The first Berkeley “Social Enterprise Law Symposium” took place in the first week of April 2014. The Boalt Social Enterprise Group (a student organization of UC Berkeley School of Law) and the Impact Law Forum hosted the insightful event to take a closer look at financing & exits for social enterprises. The event comprised of two panel discussions and surveyed the finance and legal structures for social enterprises from startup stages to scale– focusing more on scalable social enterprises backed by foundation or grant funding.Scroll down below for links to watch videos of the sessions.From the perspective of covering social enterprise law in various posts on Innov8Social about the introduction and passage of benefit corporation legislation in California and beyond; hybrid corporate forms including L3C, CA flexible purpose corporation, and others; the merit of tandem structures (i.e. for-profit + nonprofit combinations); potential of crowdfunding for equity; and impact financing possibilities and constraints—-the panel talks validated some overall trends that have been emerging and brought to light interesting nuances by active legal practitioners in the space, social entrepreneurs, funders, returns-focused venture capital, and policy experts.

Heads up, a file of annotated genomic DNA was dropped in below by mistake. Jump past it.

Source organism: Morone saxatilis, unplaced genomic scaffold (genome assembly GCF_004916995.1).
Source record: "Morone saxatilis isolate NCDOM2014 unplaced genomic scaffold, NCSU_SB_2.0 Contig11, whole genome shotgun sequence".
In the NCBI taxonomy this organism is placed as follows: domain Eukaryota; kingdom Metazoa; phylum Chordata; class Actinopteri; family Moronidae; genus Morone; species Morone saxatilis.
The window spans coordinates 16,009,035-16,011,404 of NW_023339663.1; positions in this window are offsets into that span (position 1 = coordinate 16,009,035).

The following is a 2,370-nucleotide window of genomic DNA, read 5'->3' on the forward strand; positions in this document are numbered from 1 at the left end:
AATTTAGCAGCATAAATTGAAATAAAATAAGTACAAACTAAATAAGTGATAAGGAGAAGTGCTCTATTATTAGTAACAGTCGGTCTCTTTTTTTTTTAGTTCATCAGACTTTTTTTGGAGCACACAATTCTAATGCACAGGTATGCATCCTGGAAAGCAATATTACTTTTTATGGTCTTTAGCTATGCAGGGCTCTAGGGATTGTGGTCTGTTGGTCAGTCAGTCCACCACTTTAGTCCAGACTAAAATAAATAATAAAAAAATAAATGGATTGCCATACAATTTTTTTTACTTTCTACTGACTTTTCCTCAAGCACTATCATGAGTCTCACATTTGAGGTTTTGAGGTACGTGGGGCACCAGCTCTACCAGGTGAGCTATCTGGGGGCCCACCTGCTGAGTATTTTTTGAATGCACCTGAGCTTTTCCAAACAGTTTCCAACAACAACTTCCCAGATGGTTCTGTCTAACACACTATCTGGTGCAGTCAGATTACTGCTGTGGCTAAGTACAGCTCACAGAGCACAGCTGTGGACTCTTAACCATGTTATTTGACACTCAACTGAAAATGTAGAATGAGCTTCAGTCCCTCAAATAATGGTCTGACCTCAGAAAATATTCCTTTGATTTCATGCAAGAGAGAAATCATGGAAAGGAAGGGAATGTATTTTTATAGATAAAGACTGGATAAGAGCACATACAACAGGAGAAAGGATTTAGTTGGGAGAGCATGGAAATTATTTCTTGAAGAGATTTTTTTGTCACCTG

Below is a photo essay from the talk, along with a few notes about notable quotes and points raised. You can also read literature handed out at the Symposium on the Impact Law Forum website.

Attorney Gene Takagi also posted about about the session in his blog post, “Financing Social Enterprises: From Start-up Through Exit”.

Social Enterprise Law Symposium

The panel talks afforded legal practitioners continuing legal education credit and brought together a diverse group of individuals engaged or curious about the social enterprise space.

Panel 1: Early Stage Financing and Mission Preservation

Social Enterprise Law Symposium